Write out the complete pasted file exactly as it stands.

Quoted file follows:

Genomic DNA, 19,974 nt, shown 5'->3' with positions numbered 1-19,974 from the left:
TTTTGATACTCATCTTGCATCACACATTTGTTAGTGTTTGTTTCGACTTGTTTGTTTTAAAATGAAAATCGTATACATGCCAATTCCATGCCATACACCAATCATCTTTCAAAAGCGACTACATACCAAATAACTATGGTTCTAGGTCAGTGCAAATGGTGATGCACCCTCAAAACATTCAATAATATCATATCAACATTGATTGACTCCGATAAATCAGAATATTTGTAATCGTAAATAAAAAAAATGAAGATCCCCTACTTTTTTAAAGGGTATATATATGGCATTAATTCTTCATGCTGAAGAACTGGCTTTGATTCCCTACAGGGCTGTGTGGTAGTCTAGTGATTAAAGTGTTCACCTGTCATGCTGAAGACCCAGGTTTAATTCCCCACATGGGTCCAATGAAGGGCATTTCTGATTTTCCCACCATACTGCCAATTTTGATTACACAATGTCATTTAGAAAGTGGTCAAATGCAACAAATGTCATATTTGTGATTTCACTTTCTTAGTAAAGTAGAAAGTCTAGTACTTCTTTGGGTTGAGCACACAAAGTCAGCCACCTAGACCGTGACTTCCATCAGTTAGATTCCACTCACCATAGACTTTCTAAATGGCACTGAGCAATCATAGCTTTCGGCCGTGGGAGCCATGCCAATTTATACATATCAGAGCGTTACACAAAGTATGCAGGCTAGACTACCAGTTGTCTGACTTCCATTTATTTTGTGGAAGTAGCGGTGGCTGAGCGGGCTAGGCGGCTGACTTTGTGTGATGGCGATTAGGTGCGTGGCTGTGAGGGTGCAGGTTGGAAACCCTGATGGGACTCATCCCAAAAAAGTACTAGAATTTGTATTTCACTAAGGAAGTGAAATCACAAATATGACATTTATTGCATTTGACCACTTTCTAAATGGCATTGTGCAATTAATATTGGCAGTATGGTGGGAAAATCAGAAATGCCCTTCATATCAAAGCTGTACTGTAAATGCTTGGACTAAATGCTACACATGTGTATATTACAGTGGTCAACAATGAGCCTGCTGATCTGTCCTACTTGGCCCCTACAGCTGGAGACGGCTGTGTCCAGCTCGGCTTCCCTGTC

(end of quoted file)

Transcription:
Genomic DNA, 19,974 nt, shown 5'->3' with positions numbered 1-19,974 from the left:
TTTTGATACTCATCTTGCATCACACATTTGTTAGTGTTTGTTTCGACTTGTTTGTTTTAAAATGAAAATCGTATACATGCCAATTCCATGCCATACACCAATCATCTTTCAAAAGCGACTACATACCAAATAACTATGGTTCTAGGTCAGTGCAAATGGTGATGCACCCTCAAAACATTCAATAATATCATATCAACATTGATTGACTCCGATAAATCAGAATATTTGTAATCGTAAATAAAAAAAATGAAGATCCCCTACTTTTTTAAAGGGTATATATATGGCATTAATTCTTCATGCTGAAGAACTGGCTTTGATTCCCTACAGGGCTGTGTGGTAGTCTAGTGATTAAAGTGTTCACCTGTCATGCTGAAGACCCAGGTTTAATTCCCCACATGGGTCCAATGAAGGGCATTTCTGATTTTCCCACCATACTGCCAATTTTGATTACACAATGTCATTTAGAAAGTGGTCAAATGCAACAAATGTCATATTTGTGATTTCACTTTCTTAGTAAAGTAGAAAGTCTAGTACTTCTTTGGGTTGAGCACACAAAGTCAGCCACCTAGACCGTGACTTCCATCAGTTAGATTCCACTCACCATAGACTTTCTAAATGGCACTGAGCAATCATAGCTTTCGGCCGTGGGAGCCATGCCAATTTATACATATCAGAGCGTTACACAAAGTATGCAGGCTAGACTACCAGTTGTCTGACTTCCATTTATTTTGTGGAAGTAGCGGTGGCTGAGCGGGCTAGGCGGCTGACTTTGTGTGATGGCGATTAGGTGCGTGGCTGTGAGGGTGCAGGTTGGAAACCCTGATGGGACTCATCCCAAAAAAGTACTAGAATTTGTATTTCACTAAGGAAGTGAAATCACAAATATGACATTTATTGCATTTGACCACTTTCTAAATGGCATTGTGCAATTAATATTGGCAGTATGGTGGGAAAATCAGAAATGCCCTTCATATCAAAGCTGTACTGTAAATGCTTGGACTAAATGCTACACATGTGTATATTACAGTGGTCAACAATGAGCCTGCTGATCTGTCCTACTTGGCCCCTACAGCTGGAGACGGCTGTGTCCAGCTCGGCTTCCCTGTC